I have a long list of drinks I want to make with my vanilla vodka. I’m unsure about a few of them. I tried it with lightly sweetened tea. Not good. I rarely drink soda, but I have found a few small, local soda makers that use better ingredients. I mixed a shot of vanilla vodka with half a bottle of Uncle Scott’s Natural Root Beer (made in Mooresville, NC). Tasted like a root beer float and took me back to my first job at an ice cream shop in Eastland Mall. I also tried it with some old fashioned ginger ale (Blenheim, made in South Carolina, and Boylan made in NJ). Hello cream soda. Mmmmm… But because it’s so sugary, this drink is dessert. It’s a treat I won’t indulge in frequently.

Linsey had a request last week. She wanted barbecue and that was just fine with me. I couldn’t make it to the farmers market for our usual Grateful Growers pork shoulder, so I tried it with free range, organic chicken breasts from Trader Joe’s instead. I cooked it slow and low in lime juice, a little pomegranate juice, basil infused rum, garlic, salt and pepper. Then when it was fully cooked, I turned the heat up to let most of the liquid reduce down. The meat gets browned and caramelized and chewy on the outside. But after I used two forks to shred it, I knew it was too dry. Pork has lots more fat, and that’s why it makes such good barbecue. So I added several tablespoons of the pastured bacon lard, which I always have on hand and let it cook, low and covered for another fifteen minutes. The chicken was moist and tender, the way barbecue ought to be. It had a subtly different flavor which we all enjoyed. It was a nice change and a good experiment. I served it with roasted potatoes and cauliflower and my favorite sweet and sour slaw with fennel, onion, red peppers and cabbage.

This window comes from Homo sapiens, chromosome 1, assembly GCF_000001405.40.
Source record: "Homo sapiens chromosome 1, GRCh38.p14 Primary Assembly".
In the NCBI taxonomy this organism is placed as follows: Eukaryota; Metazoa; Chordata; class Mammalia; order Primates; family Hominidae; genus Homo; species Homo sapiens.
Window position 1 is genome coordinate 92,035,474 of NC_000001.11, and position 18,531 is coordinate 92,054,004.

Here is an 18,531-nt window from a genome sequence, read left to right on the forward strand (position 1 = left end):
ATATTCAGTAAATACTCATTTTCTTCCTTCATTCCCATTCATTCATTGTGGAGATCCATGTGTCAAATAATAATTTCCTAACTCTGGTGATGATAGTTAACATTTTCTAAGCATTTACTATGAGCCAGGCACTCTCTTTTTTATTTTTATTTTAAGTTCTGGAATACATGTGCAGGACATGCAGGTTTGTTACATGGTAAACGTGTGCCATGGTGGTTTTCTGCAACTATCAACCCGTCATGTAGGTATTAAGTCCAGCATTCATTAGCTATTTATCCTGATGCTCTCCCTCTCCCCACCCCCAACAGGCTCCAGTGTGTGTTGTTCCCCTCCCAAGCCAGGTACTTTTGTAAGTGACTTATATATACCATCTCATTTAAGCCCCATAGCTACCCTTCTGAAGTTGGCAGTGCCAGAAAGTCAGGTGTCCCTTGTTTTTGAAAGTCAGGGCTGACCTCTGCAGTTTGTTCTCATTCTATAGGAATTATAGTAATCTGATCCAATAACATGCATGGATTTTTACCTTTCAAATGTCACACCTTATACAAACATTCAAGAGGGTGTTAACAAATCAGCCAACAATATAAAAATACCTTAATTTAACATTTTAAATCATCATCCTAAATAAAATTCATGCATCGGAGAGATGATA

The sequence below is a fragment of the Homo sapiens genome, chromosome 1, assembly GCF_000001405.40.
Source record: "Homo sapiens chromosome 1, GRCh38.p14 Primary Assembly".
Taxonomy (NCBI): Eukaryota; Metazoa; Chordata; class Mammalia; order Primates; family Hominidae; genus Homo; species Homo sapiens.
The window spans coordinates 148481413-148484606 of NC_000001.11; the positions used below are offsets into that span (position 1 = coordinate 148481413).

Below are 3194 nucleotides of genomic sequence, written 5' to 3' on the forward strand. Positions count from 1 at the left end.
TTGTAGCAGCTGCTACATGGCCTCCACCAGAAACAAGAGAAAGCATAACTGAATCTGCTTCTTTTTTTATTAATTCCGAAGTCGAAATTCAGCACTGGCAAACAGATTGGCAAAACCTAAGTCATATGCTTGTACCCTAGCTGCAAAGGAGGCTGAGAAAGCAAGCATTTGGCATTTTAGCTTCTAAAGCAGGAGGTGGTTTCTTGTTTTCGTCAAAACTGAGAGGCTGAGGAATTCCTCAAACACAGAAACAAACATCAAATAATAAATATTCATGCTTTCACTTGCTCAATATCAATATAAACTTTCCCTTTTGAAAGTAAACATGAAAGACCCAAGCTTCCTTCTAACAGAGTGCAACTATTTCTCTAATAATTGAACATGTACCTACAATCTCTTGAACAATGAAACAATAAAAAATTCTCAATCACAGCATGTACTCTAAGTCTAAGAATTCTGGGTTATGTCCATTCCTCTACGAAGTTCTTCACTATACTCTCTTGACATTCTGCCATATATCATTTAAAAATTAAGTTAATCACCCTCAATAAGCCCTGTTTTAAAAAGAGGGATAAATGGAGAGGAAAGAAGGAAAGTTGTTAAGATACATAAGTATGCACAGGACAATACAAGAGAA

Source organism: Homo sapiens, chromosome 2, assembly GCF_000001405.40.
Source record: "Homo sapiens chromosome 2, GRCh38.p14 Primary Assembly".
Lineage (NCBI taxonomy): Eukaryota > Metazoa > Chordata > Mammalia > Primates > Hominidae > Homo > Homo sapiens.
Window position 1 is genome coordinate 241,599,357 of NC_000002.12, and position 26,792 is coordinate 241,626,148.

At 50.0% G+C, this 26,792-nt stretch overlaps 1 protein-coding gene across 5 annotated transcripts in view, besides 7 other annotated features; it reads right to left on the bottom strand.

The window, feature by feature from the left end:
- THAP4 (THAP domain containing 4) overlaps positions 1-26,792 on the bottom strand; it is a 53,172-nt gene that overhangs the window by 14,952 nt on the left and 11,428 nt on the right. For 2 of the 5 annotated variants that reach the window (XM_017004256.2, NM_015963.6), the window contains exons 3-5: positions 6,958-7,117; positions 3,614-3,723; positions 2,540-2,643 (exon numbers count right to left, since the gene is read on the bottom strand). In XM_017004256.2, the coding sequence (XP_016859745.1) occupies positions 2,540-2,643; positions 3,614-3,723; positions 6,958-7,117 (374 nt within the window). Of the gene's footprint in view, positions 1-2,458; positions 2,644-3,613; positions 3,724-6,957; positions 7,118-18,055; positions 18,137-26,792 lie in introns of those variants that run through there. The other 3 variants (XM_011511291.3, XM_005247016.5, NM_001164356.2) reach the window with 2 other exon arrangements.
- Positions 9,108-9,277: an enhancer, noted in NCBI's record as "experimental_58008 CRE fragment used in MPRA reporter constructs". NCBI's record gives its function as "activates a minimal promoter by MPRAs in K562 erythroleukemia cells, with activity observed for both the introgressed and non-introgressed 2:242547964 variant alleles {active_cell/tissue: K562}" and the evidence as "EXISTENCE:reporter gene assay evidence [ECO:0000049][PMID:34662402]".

Spring and warm weather makes me want to slow down. We’re not even into spring quite yet, and already I’m looking forward to long summer vacation days with no schedule to keep. The kids were out of school for two days a couple weeks ago. We spent one lazy evening making pasta, from scratch. Haleigh was bored and sulking because she’s grounded and couldn’t go with her sister and her father to run a few errands. Being a parent sucks sometimes. Even though the punishment was deserved, my heart hurt for her. So I let her roll out the pasta. I’ll admit that I didn’t think she’d have much success with this temperamental machine, but she cranked it out. She had fun. She got the hang of it quickly and had every right to be proud of that. And I was free to prepare the other ingredients. We enjoyed each others company. Cooking, talking and laughing with her in the kitchen like that was exactly how I envisioned it. There will be lots more meals prepared this way now that the girls are growing up.

This weekend time changes and the clocks spring forward. We’ll have another hour of sunlight in the evenings. It takes some getting used to. We’ll probably spend a lot of that time outdoors on sunny days, and we’ll inevitably lose track of time. I welcome those days.